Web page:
GUIDING, PLAYING, OR FRIENDSHIP? WHAT SORT OF PIANO TEACHER ARE
These are the
four levels of teaching piano:
of it as the old fashioned "do-what-I say" method.
There's not much leeway for the student, and the curriculum is
the ancient one: read music or die.
guide a student, you must have a goal, and that first goal
should getting the child to like and then love the piano.
Curriculum is secondary, attitude is more important.
musicians play together, there is a sense of give and take.
Judgment is suspended for the sake of pleasure.
Have you ever seen one child show another how to do something?
There is a sense of cooperation that hardly exists elsewhere.
elements of each of the above in a healthy piano teaching
curriculum. Blending them depends on the age and interests of
In a music
conservatory, one accepts the teaching of the master, and hangs
on every highly paid word. But don't expect a child to
student becomes a friend of the master, and the relationship
becomes more equal, with two "students" examining a
children's piano teaching recognizes only the "teach"
approach, anything else being heresy, fuzzy thinking and
lowering the bar.
experienced with children knows that the "teach"
approach works only as long as you have the child's enthusiasm.
When you lose the initial enthusiasm, piano lessons becomes
drudgery for the child, and the piano teacher is relegated to
the uninspiring role of taskmaster. The piano teacher, equipped
only with "teach" tools, loses hold of the thread of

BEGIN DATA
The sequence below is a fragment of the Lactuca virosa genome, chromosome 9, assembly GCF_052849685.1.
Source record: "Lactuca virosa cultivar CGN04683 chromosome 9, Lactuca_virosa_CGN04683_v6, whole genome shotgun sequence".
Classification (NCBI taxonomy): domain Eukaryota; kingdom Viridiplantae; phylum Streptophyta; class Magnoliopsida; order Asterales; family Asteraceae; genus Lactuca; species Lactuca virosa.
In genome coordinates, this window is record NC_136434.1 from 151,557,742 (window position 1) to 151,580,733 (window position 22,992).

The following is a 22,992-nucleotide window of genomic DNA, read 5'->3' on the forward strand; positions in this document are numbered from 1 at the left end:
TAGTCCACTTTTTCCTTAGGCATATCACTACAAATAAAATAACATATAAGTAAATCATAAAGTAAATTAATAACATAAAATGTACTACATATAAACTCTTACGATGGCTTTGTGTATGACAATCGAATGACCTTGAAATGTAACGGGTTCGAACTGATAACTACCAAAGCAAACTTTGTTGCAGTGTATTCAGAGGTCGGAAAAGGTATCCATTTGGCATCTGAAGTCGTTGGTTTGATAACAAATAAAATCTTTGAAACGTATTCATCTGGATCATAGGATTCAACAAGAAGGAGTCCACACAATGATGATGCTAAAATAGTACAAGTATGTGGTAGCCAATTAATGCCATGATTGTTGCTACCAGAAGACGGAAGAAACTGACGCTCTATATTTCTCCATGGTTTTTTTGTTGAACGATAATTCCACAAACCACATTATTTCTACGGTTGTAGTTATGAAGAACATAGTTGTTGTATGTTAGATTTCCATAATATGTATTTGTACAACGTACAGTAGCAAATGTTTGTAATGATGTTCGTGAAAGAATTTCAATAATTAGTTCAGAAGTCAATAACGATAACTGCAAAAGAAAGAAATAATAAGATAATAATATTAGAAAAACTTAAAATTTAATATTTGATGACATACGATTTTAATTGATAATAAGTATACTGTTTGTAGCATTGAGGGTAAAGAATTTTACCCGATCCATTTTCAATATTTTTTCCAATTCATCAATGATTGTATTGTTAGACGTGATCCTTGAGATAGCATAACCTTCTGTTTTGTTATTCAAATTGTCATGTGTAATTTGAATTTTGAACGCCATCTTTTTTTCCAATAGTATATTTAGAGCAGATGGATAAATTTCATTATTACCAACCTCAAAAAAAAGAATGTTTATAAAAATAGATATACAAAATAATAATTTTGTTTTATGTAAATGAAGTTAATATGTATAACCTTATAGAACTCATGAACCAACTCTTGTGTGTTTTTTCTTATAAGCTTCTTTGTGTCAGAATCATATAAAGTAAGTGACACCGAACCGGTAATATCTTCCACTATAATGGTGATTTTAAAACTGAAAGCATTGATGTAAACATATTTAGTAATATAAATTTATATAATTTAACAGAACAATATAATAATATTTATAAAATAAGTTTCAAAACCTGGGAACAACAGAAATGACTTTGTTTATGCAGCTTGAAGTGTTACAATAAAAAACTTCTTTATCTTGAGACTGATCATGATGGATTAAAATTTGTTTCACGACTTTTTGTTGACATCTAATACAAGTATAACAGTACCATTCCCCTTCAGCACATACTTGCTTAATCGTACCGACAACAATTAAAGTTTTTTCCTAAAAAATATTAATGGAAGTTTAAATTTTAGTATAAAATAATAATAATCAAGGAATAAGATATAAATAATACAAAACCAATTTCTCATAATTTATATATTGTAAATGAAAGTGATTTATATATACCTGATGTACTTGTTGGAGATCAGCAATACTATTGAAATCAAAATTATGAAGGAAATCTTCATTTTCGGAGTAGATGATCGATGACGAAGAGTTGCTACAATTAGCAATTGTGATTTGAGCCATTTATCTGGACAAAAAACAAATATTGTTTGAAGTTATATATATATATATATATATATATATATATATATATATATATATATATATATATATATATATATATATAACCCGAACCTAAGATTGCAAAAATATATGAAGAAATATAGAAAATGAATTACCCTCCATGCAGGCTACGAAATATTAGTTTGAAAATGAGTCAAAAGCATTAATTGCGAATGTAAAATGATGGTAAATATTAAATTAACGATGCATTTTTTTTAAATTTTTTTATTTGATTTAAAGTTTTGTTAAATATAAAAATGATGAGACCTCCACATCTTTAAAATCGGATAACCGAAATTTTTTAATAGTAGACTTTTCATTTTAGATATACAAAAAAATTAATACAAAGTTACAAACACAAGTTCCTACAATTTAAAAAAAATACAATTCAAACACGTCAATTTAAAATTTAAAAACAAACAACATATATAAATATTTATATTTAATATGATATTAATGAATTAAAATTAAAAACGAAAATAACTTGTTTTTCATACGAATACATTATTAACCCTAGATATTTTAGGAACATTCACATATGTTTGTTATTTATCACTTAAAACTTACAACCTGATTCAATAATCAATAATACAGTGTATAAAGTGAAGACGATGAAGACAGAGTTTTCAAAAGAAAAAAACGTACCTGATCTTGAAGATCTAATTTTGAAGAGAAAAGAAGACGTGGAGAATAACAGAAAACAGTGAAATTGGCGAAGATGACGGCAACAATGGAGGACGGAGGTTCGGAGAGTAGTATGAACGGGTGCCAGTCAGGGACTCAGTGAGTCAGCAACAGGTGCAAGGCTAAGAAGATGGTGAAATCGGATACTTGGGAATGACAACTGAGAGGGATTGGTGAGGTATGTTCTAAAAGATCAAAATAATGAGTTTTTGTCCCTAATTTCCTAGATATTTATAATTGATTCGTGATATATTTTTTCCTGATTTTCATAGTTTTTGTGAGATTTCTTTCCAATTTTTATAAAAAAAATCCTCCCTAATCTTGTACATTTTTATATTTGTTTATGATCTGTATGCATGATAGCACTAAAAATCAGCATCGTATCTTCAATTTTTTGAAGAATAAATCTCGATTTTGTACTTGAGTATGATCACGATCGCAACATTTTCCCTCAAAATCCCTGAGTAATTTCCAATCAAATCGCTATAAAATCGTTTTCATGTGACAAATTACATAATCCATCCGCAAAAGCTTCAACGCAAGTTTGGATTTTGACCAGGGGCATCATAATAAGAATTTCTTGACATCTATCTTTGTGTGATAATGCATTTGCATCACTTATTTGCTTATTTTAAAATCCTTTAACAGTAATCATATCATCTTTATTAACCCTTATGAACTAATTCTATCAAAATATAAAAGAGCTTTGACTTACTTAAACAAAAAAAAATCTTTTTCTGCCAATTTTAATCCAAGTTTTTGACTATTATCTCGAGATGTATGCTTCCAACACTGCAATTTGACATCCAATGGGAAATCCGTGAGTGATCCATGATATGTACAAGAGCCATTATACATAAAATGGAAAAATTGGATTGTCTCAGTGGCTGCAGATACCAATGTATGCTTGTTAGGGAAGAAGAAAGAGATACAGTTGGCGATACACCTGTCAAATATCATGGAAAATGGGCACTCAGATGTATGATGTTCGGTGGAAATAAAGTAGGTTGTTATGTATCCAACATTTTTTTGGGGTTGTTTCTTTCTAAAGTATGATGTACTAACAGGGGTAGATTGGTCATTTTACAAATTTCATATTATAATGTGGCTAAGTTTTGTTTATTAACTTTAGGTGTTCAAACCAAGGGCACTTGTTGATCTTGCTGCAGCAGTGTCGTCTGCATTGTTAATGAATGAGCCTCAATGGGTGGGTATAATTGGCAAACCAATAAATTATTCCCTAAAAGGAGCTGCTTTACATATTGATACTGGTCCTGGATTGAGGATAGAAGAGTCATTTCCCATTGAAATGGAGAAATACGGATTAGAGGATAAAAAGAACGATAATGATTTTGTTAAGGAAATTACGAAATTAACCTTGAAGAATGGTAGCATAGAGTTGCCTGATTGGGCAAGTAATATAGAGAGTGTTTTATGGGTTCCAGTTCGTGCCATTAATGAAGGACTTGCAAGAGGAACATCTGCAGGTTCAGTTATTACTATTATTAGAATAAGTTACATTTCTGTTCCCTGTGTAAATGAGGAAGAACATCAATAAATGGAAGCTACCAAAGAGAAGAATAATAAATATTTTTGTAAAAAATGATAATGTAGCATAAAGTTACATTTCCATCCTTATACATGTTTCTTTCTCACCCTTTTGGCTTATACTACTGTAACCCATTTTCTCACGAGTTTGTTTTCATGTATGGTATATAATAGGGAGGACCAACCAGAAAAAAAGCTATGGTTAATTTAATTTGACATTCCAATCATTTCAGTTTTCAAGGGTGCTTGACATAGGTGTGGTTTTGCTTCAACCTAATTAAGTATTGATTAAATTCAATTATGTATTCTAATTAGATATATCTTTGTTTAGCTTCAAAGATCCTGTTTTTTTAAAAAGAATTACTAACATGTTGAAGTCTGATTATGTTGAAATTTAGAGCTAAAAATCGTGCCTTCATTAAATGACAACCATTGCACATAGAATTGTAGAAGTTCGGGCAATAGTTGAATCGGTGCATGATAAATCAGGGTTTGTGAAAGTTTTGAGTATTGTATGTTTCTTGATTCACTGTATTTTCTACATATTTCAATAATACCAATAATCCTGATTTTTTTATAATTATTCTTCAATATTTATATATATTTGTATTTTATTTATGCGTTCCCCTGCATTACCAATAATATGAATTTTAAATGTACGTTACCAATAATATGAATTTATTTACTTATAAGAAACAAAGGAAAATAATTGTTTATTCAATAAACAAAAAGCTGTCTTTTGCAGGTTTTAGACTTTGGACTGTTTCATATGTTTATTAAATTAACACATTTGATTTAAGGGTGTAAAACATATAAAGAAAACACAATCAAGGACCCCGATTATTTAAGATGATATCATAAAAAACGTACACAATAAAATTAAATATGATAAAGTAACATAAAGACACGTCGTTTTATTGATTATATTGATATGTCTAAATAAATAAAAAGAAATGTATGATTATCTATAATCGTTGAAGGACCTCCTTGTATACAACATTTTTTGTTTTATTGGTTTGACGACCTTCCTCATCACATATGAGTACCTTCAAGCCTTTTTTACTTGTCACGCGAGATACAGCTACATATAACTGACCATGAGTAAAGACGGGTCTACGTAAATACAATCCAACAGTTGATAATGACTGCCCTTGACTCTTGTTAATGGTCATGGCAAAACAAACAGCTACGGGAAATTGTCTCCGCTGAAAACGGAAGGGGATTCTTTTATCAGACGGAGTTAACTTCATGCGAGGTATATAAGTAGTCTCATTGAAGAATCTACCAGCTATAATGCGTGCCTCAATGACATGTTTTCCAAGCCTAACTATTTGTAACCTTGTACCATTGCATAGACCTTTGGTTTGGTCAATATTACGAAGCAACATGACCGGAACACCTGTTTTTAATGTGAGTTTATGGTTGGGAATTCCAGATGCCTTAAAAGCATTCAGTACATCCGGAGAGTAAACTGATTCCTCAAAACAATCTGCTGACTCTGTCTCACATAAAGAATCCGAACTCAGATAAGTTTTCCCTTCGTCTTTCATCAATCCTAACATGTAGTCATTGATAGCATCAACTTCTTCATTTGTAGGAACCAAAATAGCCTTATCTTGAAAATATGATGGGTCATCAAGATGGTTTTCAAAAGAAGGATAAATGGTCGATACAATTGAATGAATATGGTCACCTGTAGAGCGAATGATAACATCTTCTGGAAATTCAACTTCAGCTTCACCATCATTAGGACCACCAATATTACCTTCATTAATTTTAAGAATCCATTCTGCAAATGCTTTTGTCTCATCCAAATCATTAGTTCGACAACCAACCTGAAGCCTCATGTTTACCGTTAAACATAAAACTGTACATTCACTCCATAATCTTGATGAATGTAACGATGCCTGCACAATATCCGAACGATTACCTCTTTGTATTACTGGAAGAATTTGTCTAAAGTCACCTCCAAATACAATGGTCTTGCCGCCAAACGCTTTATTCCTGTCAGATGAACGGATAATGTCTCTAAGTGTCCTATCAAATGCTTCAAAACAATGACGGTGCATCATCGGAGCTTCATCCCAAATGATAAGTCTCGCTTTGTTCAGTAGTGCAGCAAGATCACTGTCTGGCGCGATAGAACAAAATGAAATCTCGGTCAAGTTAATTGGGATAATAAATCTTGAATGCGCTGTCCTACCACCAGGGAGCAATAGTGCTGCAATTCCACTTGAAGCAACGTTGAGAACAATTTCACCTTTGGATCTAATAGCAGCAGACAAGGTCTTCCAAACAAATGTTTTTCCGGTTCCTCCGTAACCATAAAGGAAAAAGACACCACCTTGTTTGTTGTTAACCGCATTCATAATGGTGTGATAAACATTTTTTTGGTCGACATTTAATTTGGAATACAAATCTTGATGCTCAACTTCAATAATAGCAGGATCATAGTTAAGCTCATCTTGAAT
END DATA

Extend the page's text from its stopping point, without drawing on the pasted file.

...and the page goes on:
the child's interest, and the lessons disintegrate. This failure
scenario is all but inevitable with the single "teach"
On the other
hand, the child's piano guide assumes that interest will ebb and
flow and that it is pointless to proceed without the child's
wholehearted interest. The guide has to be willing to set out a
problem, disguised as a game, a million times, never letting on
that the child has failed or not lived up to
In other words,
I don't care how many times it takes you to learn the fingering
to Fur Elise, as long as I can get you to keep trying. I have
seen too many kids "get it" on try number 1,000,001 to
stop. But if you let them taste failure and your sour reaction
to it on those million tries, you have created a child who will
always hate Fur Elise and probably the piano.
This process of
setting forth a problem and then seeming not to care if the
child has mastered it is but a ruse. Slowly the child will
realize, "Oh, he wants me to put my finger HERE!" If
you, instead, make the child feel, hundreds of times, a failure
at a task you have clearly defined, you are defeating the
process. Let the child discover the problem by themselves, with
your guidance and assistance, but NEVER your obvious negative
The first goal
is to get the child to play without judging themselves. The
teacher can only appreciate and approve. The least praise I give
is to say, "That's an interesting fingering, all thumbs, hm,
do you have other fingers available today, just asking?"
To the child,
it would appear that their mistakes are amusing and interesting
for the teacher, never bad, stupid, slow and a result of not
practicing. Use humor, never negativity.
A piano guide
cleverly sets out the problem without announcing it as a
mountain to be climbed. And then every time they fail, scoop
them up, laugh and either go on to something else or come back
to the problem later.
Of course they're
going to fail: your job is to get them to try again and again.
Failure is utterly irrelevant. Stop seeing only their failure.
Hone their attempt.
Simply put, if
a child quits, their piano teacher's manner has taught them how
to be a failure. I can make ANY child a pianist with enough
patience and humor.
always the piano teacher's fault.
you can't make music enjoyable to a child. And if that is true,
you shouldn't be teaching piano at all.